You should pursue your career with the same economic mindset and search for the value that you will create for the world.
When you become so good at your job, and people gravitate toward your professional value, you will grow to love your career.
That is not to say you should stay in a field or position that makes you miserable. Rather, it is to say that professional enjoyment is more likely when your emphasis is on being the best at your job. Create passion for your job, rather than seeking a job for which you are passionate. (And you should consider that “following your passion” may make it harder to leave job conditions that are, in fact, making you miserable.)
There are also psychological reasons why it’s OK for you not to have a detailed plan for the rest of your life while you’re still in college. Your brain, specifically the part responsible for planning, is still growing.
While most brain development is completed by the age of 20, the prefrontal cortex does not fully mature until ages 25-30. The prefrontal cortex is the part of your brain that does complex planning, decision making and logical thinking.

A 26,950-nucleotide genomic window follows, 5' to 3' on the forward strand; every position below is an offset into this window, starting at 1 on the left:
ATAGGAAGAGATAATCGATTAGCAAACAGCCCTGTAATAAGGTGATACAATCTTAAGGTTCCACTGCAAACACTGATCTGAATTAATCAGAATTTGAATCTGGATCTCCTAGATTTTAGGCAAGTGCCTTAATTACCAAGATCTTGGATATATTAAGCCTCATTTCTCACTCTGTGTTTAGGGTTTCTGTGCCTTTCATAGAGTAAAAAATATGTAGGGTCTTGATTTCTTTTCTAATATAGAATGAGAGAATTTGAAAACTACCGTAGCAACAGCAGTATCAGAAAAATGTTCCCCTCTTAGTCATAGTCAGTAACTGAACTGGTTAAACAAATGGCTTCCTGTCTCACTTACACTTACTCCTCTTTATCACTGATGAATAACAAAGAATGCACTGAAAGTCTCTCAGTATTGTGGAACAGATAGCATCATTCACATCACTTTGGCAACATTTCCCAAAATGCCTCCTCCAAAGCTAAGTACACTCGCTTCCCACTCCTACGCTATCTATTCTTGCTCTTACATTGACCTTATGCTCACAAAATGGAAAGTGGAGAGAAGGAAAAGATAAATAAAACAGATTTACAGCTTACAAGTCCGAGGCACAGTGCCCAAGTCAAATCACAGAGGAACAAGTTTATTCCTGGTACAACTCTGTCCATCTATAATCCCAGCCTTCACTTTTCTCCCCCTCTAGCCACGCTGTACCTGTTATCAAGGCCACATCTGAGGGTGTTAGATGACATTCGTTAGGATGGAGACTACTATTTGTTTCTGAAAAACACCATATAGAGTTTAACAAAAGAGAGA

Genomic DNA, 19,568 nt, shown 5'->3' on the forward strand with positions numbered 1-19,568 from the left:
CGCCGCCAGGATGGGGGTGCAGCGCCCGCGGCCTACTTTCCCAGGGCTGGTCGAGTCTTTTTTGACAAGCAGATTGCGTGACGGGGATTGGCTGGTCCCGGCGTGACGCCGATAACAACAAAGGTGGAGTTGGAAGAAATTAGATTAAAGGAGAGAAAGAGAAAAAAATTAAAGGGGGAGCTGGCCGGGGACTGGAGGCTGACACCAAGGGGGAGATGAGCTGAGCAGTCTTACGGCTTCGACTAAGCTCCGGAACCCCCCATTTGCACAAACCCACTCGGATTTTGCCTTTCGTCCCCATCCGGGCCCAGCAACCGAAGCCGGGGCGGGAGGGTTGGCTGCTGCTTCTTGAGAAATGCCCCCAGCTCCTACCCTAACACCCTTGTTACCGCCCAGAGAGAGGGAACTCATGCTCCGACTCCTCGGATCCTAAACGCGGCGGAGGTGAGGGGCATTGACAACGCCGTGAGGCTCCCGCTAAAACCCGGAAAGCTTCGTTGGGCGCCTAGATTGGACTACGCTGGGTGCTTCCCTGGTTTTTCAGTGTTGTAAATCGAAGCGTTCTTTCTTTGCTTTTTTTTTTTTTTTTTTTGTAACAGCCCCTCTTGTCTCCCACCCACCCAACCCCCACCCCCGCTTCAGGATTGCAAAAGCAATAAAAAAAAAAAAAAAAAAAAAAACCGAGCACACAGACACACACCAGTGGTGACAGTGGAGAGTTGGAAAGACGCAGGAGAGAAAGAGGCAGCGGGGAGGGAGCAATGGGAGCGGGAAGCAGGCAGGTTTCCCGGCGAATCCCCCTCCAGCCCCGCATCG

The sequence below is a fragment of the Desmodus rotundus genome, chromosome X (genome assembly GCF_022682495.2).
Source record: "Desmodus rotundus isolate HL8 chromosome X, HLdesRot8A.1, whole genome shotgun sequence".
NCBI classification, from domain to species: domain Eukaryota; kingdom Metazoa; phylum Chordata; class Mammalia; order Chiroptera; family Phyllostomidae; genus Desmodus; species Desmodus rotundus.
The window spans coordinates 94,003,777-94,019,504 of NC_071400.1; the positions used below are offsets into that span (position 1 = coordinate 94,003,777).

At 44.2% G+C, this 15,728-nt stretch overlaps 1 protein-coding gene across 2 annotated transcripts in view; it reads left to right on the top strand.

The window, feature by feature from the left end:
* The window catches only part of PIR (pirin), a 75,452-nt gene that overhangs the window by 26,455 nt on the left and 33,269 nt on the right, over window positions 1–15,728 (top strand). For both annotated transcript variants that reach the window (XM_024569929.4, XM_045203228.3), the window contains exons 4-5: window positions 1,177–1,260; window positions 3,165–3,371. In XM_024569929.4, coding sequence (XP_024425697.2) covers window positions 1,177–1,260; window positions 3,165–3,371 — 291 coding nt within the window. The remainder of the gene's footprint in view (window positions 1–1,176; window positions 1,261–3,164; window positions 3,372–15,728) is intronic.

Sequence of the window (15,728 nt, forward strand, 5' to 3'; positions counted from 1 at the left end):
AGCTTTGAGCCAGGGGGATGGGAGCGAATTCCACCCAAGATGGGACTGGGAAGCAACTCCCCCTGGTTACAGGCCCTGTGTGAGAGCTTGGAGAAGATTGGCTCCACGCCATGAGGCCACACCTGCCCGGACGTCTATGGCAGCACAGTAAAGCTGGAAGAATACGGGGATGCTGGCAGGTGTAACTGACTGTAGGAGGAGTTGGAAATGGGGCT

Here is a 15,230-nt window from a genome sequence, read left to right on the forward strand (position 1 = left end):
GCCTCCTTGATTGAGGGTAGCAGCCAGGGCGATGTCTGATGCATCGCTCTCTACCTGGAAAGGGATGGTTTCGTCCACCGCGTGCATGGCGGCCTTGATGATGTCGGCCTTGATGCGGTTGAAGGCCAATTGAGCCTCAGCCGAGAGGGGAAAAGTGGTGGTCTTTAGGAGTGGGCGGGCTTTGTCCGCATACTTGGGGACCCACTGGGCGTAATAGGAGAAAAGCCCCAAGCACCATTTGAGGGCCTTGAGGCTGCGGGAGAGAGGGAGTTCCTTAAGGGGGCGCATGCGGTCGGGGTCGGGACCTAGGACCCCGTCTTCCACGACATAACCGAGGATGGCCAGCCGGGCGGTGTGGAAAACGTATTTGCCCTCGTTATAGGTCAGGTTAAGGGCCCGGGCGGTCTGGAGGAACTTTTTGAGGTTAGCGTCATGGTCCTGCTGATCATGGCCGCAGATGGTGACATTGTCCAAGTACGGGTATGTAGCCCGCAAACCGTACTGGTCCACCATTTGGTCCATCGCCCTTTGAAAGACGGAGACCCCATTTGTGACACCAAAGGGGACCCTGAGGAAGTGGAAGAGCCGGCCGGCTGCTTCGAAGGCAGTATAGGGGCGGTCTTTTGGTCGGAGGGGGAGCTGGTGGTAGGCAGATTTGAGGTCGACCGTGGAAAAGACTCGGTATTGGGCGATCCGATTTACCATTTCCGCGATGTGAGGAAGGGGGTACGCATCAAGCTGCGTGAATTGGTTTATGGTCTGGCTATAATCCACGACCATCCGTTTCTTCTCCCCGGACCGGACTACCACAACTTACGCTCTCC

“During your teens and early twenties you are more or less in the last phase of development,” writes Fabien van den Berg, a neuroscientist and psychologist. “The last areas to mature are the frontal areas. The ones we use for executive functions like planning, inhibition, reasoning, and problem solving.”
“A good example is that teenagers/adolescents rely more on their emotional areas when making decisions or interpretations. They are swayed more by their peers, wanting approval, seeking sensation. Combine that with less developed planning and reasoning, and we get some typical teen behavior.”